‘They will kill’ - Adams says betrayal a main factor in domestic abuse
Retired Senior Superintendent of Police Reneto Adams said that the experience as a crime-fighter has shown that domestic killings often result from a man's ego being bruised.
"A man or woman placed into a situation, after having invested fully in their partner ... that includes love, trust, commitment and loyalty, sees it as a reproach and people will kill," Adams said.
"Men don't see it as a payment for the woman's actions, but they see it as a reproach on his masculinity. And to that extent, these things are happening," he added.
The issue of domestic killings has once again been put into focus following at least three such murders since the start of the year. Adams, while not commenting on any of the killings, said his experience has taught him that many men lose their heads when their partners violate their trust.
"To have come home one day or one night to see whether it's your wife, girlfriend, husband or boyfriend in a compromising position with another person, what comes up in the individual's mind is a total betrayal, bordering on self-defence. Not in the sense that the person was attacking you, but a total assault on every fibre of your body - your integrity, self esteem, everything where you find yourself being victimised," the feared crime-fighter said.
The ex-policeman believes that within that split second, having found out that their partner is unfaithful, many people don't respond in a rational and civilised way.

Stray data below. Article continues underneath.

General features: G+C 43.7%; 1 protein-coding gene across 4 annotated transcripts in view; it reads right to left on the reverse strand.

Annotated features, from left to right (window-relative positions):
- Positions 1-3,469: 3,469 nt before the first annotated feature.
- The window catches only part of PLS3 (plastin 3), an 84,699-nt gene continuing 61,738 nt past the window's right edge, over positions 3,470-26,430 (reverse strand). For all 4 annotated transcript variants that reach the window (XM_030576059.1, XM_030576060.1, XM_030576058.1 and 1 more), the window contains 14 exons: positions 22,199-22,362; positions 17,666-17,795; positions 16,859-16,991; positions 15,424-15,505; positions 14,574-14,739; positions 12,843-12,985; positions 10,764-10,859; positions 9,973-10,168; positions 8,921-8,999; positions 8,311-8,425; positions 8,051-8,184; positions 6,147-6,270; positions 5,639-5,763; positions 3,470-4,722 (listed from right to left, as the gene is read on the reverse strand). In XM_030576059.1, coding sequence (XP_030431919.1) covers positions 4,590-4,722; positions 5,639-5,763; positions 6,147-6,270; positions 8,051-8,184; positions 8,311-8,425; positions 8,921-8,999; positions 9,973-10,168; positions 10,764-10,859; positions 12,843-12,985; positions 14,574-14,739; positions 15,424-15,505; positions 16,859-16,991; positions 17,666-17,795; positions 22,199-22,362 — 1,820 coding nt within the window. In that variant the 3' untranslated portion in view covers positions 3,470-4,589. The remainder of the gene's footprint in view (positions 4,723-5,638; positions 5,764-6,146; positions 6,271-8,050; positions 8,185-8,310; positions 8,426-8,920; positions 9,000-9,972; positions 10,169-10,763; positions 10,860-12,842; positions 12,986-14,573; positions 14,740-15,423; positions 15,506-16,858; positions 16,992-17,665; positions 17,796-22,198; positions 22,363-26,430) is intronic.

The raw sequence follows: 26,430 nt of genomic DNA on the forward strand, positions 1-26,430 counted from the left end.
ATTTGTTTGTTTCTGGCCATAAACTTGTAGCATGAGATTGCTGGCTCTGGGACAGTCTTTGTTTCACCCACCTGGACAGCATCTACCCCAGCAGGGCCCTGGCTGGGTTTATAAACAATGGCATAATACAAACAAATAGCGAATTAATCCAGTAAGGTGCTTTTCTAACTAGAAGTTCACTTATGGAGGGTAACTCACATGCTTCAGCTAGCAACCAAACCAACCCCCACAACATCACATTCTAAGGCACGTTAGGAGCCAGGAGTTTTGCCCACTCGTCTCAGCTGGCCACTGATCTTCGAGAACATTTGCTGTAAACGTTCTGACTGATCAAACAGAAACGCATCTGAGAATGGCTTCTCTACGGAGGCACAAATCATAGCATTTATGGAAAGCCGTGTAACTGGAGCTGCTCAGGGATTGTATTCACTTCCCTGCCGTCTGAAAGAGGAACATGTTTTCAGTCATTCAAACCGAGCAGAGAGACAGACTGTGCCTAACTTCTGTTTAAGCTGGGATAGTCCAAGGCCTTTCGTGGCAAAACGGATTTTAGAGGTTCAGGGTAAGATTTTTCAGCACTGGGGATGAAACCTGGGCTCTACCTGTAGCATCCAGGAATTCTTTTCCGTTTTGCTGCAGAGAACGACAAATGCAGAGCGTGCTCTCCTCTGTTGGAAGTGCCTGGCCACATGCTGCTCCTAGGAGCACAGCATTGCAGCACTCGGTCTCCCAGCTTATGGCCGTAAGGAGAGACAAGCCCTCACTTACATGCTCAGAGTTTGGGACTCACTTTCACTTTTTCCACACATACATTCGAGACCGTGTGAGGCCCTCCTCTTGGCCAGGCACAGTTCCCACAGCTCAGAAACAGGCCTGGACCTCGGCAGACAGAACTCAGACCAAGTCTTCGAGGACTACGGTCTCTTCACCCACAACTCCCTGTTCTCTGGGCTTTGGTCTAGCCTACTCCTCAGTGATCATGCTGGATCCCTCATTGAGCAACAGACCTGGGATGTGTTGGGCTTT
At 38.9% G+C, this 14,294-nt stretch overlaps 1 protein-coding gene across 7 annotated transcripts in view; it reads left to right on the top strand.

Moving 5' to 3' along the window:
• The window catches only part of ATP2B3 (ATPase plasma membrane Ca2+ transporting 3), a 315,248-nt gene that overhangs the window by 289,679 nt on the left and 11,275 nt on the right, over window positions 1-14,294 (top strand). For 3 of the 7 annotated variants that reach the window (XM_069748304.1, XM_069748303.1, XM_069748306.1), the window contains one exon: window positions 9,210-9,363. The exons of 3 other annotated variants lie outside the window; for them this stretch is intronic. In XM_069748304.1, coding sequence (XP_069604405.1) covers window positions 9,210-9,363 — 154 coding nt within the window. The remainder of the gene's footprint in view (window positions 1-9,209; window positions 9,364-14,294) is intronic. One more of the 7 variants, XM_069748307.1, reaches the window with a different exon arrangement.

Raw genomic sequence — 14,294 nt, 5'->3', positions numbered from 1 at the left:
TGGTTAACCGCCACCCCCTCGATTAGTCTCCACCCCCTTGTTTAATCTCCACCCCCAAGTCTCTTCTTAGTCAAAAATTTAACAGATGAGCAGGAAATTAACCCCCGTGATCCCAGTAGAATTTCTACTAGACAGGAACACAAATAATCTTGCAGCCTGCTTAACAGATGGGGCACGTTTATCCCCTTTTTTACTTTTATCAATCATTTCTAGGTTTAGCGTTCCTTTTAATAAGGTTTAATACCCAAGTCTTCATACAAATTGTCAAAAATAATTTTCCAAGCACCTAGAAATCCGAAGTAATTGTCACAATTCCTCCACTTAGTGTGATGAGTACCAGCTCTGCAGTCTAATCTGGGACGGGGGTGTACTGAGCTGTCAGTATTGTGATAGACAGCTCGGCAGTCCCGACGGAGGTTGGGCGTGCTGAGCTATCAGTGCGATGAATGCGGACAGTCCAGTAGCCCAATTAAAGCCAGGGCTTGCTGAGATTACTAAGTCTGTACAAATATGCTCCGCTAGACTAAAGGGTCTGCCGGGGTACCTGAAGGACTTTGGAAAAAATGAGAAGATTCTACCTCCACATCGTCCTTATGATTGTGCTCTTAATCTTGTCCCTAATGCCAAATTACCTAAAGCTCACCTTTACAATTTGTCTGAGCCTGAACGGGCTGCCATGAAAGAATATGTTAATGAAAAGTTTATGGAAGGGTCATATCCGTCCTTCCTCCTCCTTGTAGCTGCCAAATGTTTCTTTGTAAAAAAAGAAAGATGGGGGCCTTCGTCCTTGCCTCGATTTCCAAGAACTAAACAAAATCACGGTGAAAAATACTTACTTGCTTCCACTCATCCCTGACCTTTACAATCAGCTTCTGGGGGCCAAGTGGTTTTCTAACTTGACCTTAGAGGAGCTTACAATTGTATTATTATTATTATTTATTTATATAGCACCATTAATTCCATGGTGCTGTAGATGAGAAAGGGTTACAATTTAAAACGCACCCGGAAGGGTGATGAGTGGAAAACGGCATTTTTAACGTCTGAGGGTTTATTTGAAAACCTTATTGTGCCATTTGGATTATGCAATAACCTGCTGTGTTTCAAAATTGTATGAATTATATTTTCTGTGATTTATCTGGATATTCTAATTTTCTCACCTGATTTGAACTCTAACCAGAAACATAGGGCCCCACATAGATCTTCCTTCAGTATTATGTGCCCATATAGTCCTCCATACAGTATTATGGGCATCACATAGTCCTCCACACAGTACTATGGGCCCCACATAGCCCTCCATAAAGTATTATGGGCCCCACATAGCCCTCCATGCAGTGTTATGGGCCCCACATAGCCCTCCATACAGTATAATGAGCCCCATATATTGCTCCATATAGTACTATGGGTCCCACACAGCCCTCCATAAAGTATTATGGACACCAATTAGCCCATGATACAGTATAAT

"The brain moves from a normal reaction to an aggressive and violent reaction," he reasoned.
"Economically, some men can only afford one woman. And they have worked themselves off to develop, promote, highlight and educate the woman above their own status. To have that woman come and say you're not on her status is like you have been struck by a heavy bolt of lightning."
"I'm not saying these things are right ... but my research when I was in the police force and developing on what I've seen over the years. This is also a result, especially in cases where women and men have taken outside people into their partners' homes. Their sanctuary!
"I've heard men say 'go to a hotel, go in a bush, go in a car," he said.
However, during Parliament last week Wednesday, some of the House of Representatives expressed outrage over the killings.
"These killings reinforce the need for more sensitisation on the ground as to why there is no excuse for abuse. We have to continue building more safe spaces for women so they can safely transition to normalcy on fleeing toxic relationships," argued Olivia 'Babsy' Grange, minister of gender.
Alando Terrelonge, minister of state in the ministry of education, emphasised that there is 'toxic masculinity' in Jamaica that is not being dealt with.